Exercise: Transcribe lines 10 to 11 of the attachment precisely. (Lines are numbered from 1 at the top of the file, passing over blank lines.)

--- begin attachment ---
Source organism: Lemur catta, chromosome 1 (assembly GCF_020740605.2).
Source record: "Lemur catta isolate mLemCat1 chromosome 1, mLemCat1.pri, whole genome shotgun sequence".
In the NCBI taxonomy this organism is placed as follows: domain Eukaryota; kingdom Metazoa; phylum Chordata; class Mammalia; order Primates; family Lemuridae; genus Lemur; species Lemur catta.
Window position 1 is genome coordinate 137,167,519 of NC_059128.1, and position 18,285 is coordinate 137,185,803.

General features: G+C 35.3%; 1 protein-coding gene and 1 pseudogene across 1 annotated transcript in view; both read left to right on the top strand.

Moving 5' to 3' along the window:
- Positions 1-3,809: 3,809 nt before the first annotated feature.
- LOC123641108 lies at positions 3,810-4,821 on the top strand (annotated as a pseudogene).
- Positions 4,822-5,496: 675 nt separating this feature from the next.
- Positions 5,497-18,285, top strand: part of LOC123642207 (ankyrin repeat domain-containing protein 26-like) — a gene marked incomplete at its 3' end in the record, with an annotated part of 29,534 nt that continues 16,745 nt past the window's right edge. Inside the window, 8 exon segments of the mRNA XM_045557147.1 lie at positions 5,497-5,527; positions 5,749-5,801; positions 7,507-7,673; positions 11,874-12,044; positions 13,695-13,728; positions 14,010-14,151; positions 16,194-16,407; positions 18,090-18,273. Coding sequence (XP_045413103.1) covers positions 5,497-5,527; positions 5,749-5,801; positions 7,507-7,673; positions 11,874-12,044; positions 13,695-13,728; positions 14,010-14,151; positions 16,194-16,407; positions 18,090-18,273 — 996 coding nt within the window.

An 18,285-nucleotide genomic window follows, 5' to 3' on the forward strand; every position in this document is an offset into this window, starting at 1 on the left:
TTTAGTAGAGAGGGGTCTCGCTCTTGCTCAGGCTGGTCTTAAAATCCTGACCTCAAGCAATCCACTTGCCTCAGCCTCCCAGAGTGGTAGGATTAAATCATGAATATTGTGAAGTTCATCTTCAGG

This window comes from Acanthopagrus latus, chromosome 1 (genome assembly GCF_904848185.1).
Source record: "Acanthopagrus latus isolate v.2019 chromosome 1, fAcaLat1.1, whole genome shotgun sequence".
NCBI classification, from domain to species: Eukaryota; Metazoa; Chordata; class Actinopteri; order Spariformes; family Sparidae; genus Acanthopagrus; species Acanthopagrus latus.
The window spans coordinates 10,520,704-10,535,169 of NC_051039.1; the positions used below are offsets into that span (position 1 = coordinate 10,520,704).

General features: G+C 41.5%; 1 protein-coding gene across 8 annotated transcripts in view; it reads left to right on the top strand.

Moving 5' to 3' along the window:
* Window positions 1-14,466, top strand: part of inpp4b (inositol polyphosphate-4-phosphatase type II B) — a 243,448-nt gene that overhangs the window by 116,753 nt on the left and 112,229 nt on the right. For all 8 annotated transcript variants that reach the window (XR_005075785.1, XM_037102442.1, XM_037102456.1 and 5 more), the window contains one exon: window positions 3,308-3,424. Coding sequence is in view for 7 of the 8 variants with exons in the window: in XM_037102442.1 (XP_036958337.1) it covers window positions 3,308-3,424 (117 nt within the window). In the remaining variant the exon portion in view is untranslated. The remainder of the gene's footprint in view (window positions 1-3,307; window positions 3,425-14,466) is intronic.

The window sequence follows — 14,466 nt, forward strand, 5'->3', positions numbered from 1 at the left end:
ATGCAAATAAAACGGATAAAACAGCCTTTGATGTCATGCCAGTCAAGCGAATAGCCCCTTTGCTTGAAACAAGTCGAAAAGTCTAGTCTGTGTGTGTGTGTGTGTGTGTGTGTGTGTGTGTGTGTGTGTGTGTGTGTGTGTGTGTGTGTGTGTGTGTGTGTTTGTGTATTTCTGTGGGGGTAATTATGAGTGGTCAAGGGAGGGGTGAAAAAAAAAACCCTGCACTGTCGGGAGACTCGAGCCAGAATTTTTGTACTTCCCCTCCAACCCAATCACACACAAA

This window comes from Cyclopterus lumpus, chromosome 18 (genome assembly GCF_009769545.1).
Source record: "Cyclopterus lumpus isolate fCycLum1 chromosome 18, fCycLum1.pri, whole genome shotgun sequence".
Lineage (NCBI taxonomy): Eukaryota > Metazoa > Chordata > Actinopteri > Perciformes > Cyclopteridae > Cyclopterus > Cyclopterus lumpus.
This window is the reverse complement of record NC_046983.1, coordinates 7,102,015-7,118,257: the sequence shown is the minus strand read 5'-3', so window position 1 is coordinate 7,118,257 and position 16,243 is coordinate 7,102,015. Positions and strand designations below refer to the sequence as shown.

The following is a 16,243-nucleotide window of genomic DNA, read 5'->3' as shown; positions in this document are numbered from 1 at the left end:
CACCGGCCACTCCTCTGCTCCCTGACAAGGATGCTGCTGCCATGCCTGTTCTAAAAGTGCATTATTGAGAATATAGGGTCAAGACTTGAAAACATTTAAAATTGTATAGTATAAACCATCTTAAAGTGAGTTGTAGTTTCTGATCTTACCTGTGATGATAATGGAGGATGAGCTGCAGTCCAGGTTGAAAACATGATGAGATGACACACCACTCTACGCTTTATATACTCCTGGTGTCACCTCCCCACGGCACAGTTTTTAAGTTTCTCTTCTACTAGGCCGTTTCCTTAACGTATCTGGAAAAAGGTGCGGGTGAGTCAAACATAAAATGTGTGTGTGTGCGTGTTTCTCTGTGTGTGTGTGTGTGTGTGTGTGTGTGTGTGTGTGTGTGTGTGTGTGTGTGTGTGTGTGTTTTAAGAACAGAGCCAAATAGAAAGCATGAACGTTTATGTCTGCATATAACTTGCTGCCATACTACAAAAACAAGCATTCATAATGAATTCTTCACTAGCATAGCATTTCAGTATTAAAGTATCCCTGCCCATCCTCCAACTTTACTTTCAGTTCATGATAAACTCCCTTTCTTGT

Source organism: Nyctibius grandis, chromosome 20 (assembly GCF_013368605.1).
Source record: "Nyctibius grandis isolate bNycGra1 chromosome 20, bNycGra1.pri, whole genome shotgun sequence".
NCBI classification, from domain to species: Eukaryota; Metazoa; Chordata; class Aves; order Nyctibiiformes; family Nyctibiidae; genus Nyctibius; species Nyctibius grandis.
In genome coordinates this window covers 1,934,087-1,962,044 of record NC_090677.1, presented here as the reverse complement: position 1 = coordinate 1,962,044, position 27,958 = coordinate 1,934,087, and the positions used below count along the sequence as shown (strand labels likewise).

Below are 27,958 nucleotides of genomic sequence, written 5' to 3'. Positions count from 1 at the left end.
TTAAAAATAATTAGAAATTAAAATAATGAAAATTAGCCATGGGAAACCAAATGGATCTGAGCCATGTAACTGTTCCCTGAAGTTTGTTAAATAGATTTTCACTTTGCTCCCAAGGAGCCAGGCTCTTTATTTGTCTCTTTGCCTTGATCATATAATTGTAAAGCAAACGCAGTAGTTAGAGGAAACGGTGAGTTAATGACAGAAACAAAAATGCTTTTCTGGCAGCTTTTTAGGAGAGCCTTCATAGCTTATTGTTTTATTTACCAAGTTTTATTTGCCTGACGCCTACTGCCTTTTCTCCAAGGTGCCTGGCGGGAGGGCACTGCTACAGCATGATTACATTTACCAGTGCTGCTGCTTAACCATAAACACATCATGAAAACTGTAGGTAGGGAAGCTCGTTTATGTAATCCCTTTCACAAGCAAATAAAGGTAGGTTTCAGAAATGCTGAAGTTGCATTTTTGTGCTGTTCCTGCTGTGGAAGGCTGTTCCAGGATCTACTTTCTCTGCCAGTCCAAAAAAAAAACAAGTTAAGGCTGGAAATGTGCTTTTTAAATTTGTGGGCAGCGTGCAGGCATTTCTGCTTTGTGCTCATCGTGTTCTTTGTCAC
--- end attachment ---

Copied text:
- Positions 5,497-18,285, top strand: part of LOC123642207 (ankyrin repeat domain-containing protein 26-like) — a gene marked incomplete at its 3' end in the record, with an annotated part of 29,534 nt that continues 16,745 nt past the window's right edge. Inside the window, 8 exon segments of the mRNA XM_045557147.1 lie at positions 5,497-5,527; positions 5,749-5,801; positions 7,507-7,673; positions 11,874-12,044; positions 13,695-13,728; positions 14,010-14,151; positions 16,194-16,407; positions 18,090-18,273. Coding sequence (XP_045413103.1) covers positions 5,497-5,527; positions 5,749-5,801; positions 7,507-7,673; positions 11,874-12,044; positions 13,695-13,728; positions 14,010-14,151; positions 16,194-16,407; positions 18,090-18,273 — 996 coding nt within the window.

An 18,285-nucleotide genomic window follows, 5' to 3' on the forward strand; every position in this document is an offset into this window, starting at 1 on the left: